Volume V, Number 2, Fall 2009 · Special Issue: Proceedings of the 2008 HAAS Conference

"Private American Help in the Financial Reconstruction of Central Europe in the 1920s" by Zoltán Peterecz

Zoltán Peterecz is Assistant Professor at the Eszterházy Károly College Eger, Hungary. E-mail:

This study wishes to introduce the role that the United States played in helping to achieve a successful launch of both the Austrian and Hungarian financial reconstructions in 1923 and 1924, respectively. In both cases, the programs were introduced and carried out by the League of Nations. Since the United States was not a member of the organization, it was even more significant what contributions the League could secure from the new No. 1 power. Obviously, any such participation was mainly imaginable in the private sphere. (Works concerning the subject include Soule; Hemmig Meyer; Joan Wilson; Costigliola; Péteri; Wueschner; and Rosenberg). The center focus of this study is how great a role the League wanted the US to play in the reconstruction programs, and in the end how much America indeed took part in them.

The American foreign policy took an interesting turn after the First World War. Although in the beginning the United States tried to remain neutral, it was only a question of time when it entered the carnage raging on in Europe. The American participation would have made it possible for the US to influence postwar Europe, and President Woodrow Wilson was an ardent advocate of committing its country to the task of spreading democracy. However, blunders both at the Versailles Peace Conference and back in the United States made the new number one country stay away from the old continent. America again chose an isolationist behavior in the realm of politics, which was the official line of policy all the way to the Second World War.

It does not mean that America was not closely following the European landscape. Although it did not become a member of the League of Nations, it was monitoring what the body was doing and on rare occasions, American delegates took part in the League’s work. Still, the most common form of collaboration was unofficial or semi-official at best. The United States did not want to take responsibility for Europe and concentrated instead on Latin America and the Far East. But Europe needed American financial help for the restoration of the war-ravaged continent. As a solution, American private capital was active in Europe and American loans were a typical feature of the 1920s.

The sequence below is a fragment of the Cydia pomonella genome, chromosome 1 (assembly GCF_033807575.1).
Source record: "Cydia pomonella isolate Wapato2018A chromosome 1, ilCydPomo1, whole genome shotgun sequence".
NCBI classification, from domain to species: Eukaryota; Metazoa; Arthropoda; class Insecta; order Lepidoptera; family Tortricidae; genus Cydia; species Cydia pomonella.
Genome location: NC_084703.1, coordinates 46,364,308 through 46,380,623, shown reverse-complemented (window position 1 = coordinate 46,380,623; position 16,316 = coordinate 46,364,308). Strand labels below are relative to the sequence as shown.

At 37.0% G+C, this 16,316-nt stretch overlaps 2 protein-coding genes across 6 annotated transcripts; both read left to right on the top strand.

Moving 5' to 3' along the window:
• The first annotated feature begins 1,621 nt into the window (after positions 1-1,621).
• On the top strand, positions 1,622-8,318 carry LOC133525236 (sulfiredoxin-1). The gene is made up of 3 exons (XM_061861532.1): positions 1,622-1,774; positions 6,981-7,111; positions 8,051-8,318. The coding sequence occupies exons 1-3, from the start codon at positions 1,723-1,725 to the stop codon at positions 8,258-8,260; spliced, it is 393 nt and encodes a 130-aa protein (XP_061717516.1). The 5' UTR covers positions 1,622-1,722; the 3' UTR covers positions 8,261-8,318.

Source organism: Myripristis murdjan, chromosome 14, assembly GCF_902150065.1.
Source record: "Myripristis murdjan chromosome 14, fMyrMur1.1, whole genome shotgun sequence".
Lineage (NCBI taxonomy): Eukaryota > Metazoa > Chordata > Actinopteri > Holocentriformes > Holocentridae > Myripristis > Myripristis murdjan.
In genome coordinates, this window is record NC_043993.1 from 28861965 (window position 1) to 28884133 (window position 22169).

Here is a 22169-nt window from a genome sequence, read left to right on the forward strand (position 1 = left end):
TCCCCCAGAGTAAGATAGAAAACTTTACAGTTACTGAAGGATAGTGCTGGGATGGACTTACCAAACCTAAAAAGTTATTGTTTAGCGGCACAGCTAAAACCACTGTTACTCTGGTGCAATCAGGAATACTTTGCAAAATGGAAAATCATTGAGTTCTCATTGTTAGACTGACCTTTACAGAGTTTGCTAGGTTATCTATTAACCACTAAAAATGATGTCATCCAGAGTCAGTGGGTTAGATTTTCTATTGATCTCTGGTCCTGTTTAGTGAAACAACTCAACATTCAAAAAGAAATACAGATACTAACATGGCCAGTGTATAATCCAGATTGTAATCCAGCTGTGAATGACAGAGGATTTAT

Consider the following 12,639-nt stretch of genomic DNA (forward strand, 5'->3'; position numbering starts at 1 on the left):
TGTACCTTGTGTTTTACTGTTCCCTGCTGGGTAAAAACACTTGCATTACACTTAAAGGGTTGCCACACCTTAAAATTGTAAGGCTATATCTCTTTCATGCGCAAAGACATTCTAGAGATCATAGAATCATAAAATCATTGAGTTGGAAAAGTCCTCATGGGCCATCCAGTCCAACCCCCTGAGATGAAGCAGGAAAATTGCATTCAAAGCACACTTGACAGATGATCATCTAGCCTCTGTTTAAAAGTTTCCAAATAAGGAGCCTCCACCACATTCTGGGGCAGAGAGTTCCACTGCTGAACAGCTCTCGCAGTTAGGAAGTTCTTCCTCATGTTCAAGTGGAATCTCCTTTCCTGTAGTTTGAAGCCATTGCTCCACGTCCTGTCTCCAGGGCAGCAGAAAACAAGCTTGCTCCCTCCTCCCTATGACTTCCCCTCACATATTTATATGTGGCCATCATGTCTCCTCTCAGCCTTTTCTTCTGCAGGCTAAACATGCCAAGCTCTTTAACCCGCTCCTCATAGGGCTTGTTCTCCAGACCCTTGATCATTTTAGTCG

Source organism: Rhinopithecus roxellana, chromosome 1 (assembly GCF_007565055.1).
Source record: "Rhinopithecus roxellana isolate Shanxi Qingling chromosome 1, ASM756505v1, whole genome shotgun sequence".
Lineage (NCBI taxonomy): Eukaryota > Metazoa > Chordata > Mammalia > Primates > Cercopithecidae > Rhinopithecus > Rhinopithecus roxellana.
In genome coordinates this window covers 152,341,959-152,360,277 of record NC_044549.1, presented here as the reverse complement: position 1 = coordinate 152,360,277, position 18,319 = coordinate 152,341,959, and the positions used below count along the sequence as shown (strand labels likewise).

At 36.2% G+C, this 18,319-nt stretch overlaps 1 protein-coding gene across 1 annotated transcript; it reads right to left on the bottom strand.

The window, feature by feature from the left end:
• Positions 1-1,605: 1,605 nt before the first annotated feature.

The presence of American capital had a dual significance. On the one hand, financial reserves in Europe were depleted and Great Britain, which remained the most intact from that point of view on the continent, was not rich enough and willing to pay every rehabilitation effort. Without American capital it was unimaginable to find all the money that was needed to make Europe healthy again. On the other hand, the presence of American private money meant political repercussions. If American money was involved, suddenly the political circumstances around an issue became less complicated. Simply, the United States carried so much political weight that the presence of an American banking house in a loan automatically meant that the success was guaranteed.

Although the US government distanced itself from any such loans officially and it believed that it should be for the private sphere to take up the initiative, in the background it carefully monitored American loans and their political underpinnings. Washington let the financial and economic interests define American foreign policy in the 1920s. A new kind of dollar diplomacy meant the presence of American private money everywhere across the globe. Obviously, where American private financial interests were at stake, political involvement was also a factor. This is exactly why it is of great importance to take a look at the American contribution in the Central European reconstruction efforts, namely in the cases of Austria and Hungary.

Austria was the first country to undergo the financial reconstruction as drawn up by the League of Nations. On the one hand, the League very much wanted an American person to fulfill the position of Commissioner-General, a League official who was supposed to stay in Vienna and provide control over the period of the reconstruction and to be the link between Austria and the organization. As a starting point, he was not to represent any of the neighboring countries or powers that were guaranteeing the proposed international loan. Therefore a person was needed with good credentials from a possibly detached country with the ability to work with the political tension prevailing between the two main parties in Austria.